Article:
Monarch Butterflies in a Changing World

from Wildlife Promise

Swamp milkweed and monarch butterfly by Victor Quintanilla

A monarch butterfly feeds on swamp milkweed in Connecticut. Photo by Victor Quintanilla.

On a recent trip to California, I stopped by Natural Bridges State Beach, a lovely seaside protected area in Santa Cruz that’s best known for the monarch butterflies that overwinter there. Unlike monarchs east of the Rocky Mountains, which fly up to 3,000 miles to mountainous central Mexico for the winter, butterflies west of the Rockies spend the cooler months in about 200 smaller sites scattered along the California coast. Of these, Natural Bridges is the only state preserve specifically set aside to protect the insects. As a graduate student at the University of California-Santa Cruz many years ago, I lived close enough to the preserve that I could walk there regularly and observe the spectacular monarch gatherings—among the most memorable experiences of my time living in California.

This visit, however, turned out to be disappointing. Though the boardwalk leading down to the protected monarch grove looked just as I remembered it, I spotted only a handful of butterflies flitting among the eucalyptus and Monterey pines that once teemed with them. A reserve employee suggested I drive about a mile south to Lighthouse Field State Beach, a more open area bordered by roads and houses and visited by large numbers of bikers, dog walkers, beach goers and surfers. Some monarchs, in fact, were there—at least several hundred clustered in a small, roped-off grove of pine and eucalyptus. Why had the insects moved down the road to this apparently less hospitable habitat?

John Dayton, a San Jose State University biologist conducting a survey of the colony at Lighthouse Field, provided an answer.  During the 1990s, Dayton told me, a deadly fungal disease, pine pitch canker, killed off most of the large Monterey pines that had sheltered the monarch grove at Natural Bridges from strong winds. Without this windbreak, many of the large eucalyptus trees at the northern portion of the grove blew down during winter storms. The loss of these trees has degraded the roost area, forcing monarchs to seek shelter elsewhere beginning about mid-December.

But Dayton had even more troubling news: Since the mid-1990s, he said, the number of overwintering monarchs up and down the California coast has declined by nearly 90 percent. According to the Xerces Society, butterfly populations at Natural Bridges alone have dropped from about 120,000 in 1997 to just over 1,000 (when the insects are there at all).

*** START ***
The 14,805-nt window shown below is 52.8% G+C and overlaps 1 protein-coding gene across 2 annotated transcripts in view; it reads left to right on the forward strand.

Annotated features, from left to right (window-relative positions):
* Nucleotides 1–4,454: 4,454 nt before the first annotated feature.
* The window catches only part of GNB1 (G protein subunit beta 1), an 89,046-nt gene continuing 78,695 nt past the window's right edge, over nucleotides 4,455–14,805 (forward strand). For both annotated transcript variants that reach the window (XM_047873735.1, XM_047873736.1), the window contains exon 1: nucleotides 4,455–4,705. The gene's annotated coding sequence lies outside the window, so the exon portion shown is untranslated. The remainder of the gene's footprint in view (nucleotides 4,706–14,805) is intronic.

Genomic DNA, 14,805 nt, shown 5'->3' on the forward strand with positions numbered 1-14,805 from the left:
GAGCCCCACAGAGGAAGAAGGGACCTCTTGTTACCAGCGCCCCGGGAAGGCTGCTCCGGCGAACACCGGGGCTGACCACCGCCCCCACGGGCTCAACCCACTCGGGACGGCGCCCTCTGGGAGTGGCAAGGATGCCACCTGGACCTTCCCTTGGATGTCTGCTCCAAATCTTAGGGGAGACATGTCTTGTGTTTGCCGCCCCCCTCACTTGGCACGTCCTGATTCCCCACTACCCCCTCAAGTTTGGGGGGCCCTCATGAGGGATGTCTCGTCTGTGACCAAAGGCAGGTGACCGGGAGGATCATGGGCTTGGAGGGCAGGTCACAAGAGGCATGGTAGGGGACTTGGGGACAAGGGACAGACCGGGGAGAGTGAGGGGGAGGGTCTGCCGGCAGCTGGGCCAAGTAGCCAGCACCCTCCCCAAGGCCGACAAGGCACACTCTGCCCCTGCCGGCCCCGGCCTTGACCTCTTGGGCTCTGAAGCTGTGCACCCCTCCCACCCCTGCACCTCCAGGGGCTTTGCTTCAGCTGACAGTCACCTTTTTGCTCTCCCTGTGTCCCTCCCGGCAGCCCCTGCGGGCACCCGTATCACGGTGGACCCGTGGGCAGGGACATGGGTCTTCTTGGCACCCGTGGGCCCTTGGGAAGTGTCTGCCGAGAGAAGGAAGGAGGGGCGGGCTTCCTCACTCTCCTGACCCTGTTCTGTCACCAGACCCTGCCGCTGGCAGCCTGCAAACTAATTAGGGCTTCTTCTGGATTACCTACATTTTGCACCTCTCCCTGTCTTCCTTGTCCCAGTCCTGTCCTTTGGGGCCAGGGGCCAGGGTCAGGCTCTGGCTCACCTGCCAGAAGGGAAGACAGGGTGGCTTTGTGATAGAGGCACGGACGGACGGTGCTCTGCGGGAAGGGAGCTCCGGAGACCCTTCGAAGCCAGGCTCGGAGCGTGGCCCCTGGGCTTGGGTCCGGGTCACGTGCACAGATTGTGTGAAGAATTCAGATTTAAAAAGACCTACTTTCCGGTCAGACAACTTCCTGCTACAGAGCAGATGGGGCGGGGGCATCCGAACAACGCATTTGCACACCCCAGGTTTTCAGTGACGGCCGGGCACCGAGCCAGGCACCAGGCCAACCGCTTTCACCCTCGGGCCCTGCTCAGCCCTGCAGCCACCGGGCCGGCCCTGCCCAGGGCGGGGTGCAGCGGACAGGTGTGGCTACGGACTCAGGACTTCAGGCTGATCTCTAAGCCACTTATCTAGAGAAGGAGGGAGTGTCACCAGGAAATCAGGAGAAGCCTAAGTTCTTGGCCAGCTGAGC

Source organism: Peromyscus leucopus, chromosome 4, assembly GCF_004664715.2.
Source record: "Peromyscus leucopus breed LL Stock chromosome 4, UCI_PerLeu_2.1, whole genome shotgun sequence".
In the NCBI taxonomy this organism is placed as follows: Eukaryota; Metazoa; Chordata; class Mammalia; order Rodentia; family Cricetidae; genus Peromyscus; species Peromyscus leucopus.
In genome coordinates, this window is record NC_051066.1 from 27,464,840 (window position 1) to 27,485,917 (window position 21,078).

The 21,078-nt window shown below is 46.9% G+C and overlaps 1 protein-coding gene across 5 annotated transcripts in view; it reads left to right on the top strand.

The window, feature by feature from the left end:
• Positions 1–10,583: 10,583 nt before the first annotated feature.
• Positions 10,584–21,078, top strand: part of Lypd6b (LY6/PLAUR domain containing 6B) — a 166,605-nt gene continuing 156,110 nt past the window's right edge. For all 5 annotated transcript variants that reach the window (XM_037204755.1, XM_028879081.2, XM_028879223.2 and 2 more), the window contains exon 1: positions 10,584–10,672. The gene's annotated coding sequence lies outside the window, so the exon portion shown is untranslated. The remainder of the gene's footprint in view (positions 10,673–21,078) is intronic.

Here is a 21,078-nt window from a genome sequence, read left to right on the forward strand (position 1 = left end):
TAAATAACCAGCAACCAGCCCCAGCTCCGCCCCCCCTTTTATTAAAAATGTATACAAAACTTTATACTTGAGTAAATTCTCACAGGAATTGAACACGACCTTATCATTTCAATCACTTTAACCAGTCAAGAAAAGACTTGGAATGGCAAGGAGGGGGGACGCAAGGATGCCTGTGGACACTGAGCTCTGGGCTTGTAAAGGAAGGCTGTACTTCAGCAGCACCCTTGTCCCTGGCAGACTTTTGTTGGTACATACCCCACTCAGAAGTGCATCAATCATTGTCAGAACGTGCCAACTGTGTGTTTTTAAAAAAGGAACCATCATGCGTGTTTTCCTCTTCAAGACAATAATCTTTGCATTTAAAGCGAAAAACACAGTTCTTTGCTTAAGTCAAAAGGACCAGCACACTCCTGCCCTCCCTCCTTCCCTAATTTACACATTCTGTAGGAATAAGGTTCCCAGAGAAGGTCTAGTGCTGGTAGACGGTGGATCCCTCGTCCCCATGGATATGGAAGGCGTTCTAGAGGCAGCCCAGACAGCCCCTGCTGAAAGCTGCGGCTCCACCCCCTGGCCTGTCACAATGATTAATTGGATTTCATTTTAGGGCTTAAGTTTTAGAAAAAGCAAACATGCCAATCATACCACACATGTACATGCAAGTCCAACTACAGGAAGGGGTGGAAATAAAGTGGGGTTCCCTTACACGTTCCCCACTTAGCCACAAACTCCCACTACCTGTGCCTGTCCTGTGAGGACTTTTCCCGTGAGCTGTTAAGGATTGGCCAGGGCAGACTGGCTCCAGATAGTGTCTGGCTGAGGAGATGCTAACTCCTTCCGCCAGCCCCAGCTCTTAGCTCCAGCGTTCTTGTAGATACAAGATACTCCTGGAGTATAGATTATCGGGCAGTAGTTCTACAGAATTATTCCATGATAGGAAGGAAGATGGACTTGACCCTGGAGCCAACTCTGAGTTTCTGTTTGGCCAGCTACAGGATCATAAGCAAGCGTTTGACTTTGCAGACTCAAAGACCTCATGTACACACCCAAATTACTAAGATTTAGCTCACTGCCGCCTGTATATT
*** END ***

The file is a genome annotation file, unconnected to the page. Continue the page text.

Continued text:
Monarch Caterpillars by Larry Lynch

Two monarch caterpillars nibble on a milkweed stem. Photo by Larry Lynch.

Equally sad news is coming out of Mexico, where the majority of North American monarchs spend the winter. Last week, scientists who conduct annual surveys of the overwintering colonies reported that the total area occupied by the butterflies (a proxy for their numbers) was just 2.94 acres this season, a 59 percent decrease from 2011-2012’s results—and the lowest figure tallied in two decades. Though monarch numbers can fluctuate from year to year due to weather and other variables, Chip Taylor, director of Monarch Watch, says populations have been trending downward for years.

Dayton, Taylor and other scientists point to several culprits. In California, coastal development and habitat degradation have reduced the area suitable for overwintering monarchs. In Mexico, illegal logging, poorly regulated tourism and water withdrawals near the butterfly colonies are taking a toll. Last year, when monarchs headed north to feed and breed beginning in March, they encountered extreme drought and heat waves that persisted in some areas from spring through fall.

Throughout the butterflies’ North American range, declines in milkweed plants—which monarchs need in order to reproduce—also are knocking down the insect’s numbers. The problem is particularly acute in the U.S. Midwest, where genetically engineered, herbicide-resistant corn and soybeans now allow farmers to apply the chemicals broadly, wiping out milkweed that once thrived between crop rows and in fallow fields on millions of acres of agricultural land.

According to an article in the April/May 2013 issue of National Wildlife magazine, climate change may worsen the monarchs’ situation. In her story, “Catering to Butterfly Royalty,” writer Doreen Cubie reports results of experiments suggesting that as atmospheric levels of carbon dioxide continue to rise, milkweeds are likely to produce less of the toxic compounds that protect both butterflies and caterpillars from predation. Milkweed leaves also may get tougher. “Caterpillars would have a harder time chewing the leaves,” says ecologist and study author Rachel Vannette of Stanford University.

Cubie concludes her text with a hopeful message: While there’s not much an individual can do about effects climate change may have on butterflies in the future, she writes, “there is a simple way to help today’s monarchs. You can grow more milkweeds in your garden.”

Find out about five native milkweeds that are easy to cultivate, then help butterflies and other backyard wildlife by turning your property into a Certified Wildlife Habitat® site.